Anyone for gramping? (That's green camping...)

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The Independent Online

Camping may seem to be an environmentally friendly kind of holiday but a new, even greener, form of "eco-camping" is taking root in France.

"Camping écologique" goes further than simply asking campers to put rubbish in the bins provided or to sort it into glass, plastic and paper.

There are luxury cabins made of untreated wood, based on Canadian lumberjacks shelters. There are half-tent, half-cabins, raised above the ground. Communal buildings have water-saving devices and wood burners instead of gas or electric heaters. The restaurant has an organic-only menu. The shops carry mostly local produce. There are even seminars to encourage "green" campers to remain eco-friendly when they return to their workplace.

The most spectacular innovation is the "natural" swimming pool – at two sites only – which does not use chemicals to clean the water but dirt-eating water plants and weeds.

The trend is attracting nature lovers from all over the globe, but at a cost. One of France's greenest and most original campsites, Huttopia, charges €35 (£29) to come and pitch a tent for a night from June to August, whereas a normal campsite is unlikely to ask for more than €11. A lumberjack's cabin for six people costs €165 for a night.

Huttopia – which has five sites in Versailles, Rambouillet and Senonche west of Paris, Font-Romeu in the Pyrenees and Rillé in the Loire valley – mostly seems to attract well-off families, hard-core nature lovers and first time campers.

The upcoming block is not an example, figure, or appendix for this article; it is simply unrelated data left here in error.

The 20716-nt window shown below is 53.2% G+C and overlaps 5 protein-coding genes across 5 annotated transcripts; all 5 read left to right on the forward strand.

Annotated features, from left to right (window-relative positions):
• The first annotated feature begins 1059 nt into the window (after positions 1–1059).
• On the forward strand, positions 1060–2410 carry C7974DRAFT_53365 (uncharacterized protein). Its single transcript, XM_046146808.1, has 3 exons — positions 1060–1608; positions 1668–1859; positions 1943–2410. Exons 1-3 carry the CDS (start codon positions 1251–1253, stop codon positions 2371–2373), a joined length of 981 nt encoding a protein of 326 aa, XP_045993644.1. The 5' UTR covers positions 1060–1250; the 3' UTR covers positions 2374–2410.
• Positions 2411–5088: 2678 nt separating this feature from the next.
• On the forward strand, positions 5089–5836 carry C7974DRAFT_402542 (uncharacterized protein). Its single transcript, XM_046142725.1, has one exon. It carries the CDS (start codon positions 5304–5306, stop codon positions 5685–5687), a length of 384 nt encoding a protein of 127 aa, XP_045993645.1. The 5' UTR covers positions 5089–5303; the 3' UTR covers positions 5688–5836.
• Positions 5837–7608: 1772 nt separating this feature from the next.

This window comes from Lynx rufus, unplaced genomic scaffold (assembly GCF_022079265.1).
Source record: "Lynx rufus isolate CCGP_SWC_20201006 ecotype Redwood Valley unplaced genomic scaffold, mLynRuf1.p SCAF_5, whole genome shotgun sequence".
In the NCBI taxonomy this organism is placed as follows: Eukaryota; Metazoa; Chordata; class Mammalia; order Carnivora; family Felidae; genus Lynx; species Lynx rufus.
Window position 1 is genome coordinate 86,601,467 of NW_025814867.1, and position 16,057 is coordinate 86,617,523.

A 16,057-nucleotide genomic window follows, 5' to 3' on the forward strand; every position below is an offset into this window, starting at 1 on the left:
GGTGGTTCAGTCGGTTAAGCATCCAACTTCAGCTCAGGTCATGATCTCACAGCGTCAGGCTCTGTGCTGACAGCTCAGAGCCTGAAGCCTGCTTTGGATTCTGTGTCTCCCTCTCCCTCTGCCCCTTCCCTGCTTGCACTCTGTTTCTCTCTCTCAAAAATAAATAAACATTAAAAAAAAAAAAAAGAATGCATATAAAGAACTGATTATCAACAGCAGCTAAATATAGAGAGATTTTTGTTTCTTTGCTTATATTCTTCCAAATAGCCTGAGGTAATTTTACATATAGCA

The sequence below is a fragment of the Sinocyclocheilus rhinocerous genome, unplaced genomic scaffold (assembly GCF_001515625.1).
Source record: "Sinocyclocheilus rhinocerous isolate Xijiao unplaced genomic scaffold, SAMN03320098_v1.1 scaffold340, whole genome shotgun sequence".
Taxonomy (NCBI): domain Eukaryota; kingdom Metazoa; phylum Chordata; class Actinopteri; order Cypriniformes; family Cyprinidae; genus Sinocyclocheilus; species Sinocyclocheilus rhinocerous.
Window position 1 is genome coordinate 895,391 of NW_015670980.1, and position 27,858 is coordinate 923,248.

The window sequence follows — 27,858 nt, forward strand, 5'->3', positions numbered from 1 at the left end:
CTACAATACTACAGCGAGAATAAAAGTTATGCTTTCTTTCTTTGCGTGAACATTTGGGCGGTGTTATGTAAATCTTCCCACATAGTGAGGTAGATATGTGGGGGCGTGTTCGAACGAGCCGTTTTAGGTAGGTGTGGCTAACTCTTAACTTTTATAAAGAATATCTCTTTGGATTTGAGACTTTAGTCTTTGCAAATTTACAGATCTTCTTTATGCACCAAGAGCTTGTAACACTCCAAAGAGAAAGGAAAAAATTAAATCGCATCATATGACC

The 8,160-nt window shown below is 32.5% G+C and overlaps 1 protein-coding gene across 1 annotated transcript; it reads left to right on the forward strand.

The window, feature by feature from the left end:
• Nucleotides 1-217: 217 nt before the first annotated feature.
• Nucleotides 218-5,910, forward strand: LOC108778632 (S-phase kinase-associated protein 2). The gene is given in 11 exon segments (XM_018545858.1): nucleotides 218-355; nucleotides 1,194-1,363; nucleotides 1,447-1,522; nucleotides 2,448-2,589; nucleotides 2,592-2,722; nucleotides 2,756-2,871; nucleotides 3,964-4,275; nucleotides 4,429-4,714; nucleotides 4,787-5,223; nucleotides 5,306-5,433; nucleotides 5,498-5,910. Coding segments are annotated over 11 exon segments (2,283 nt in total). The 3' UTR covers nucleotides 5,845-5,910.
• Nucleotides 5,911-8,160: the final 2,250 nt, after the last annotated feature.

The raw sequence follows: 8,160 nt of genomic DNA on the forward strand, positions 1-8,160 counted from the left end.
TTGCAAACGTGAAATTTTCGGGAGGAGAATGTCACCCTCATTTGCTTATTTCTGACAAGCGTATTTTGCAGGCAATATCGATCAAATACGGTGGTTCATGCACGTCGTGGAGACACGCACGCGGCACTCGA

A female camper at the Versailles site said: "This is the first time we have been camping as a family. We are staying in a cabin so it's not really camping, but the children think it is and we still get to be comfortable at the same time."

Amélie Prudhomme, 26, a manager at the Versailles Huttopia site, said: "The image of camping in France isn't great. It's become a bit of a cliché. Here we want to offer something that campers can't find elsewhere. Let's just say you won't find any 'Miss Camping' competitions at Huttopia."

Despite the price, the Huttopia sites – and other similar eco-sites around France – are extremely popular. The Versailles site is often almost full, with up to 800 campers a day during high season.

The junior French minister for tourism, Hervé Novelli, told Le Figaro: "Green tourism is very popular. French people are rediscovering rural destinations not far from their homes. But to separate themselves from the competition, these places must be able to offer a very different form of accommodation."

What Huttopia hopes to do is to reconnect its campers with nature. Céline Bossane, co-founder of the group, said: "All our sites are in original and beautiful areas where no camping sites have been allowed before. We want to encourage our campers to be as close to nature as possible and to discover good, green practices during their stay."

Since the business was founded in 2005, the company has also gone to great pains to minimise permanent damage at its sites. The Canadian cabins are placed on wooden stilts and not permanently fixed to the ground. "If one day Huttopia leaves the site we want to be sure that the area is preserved, untouched," Ms Bossane said.

Thanks to the success of the existing sites, Huttopia has been invited to install itself in highly protected areas of the French countryside. Ms Bossane explains: "The groups managing the reservation areas know how much we love and respect the land that we use and they know that our methods won't harm the area."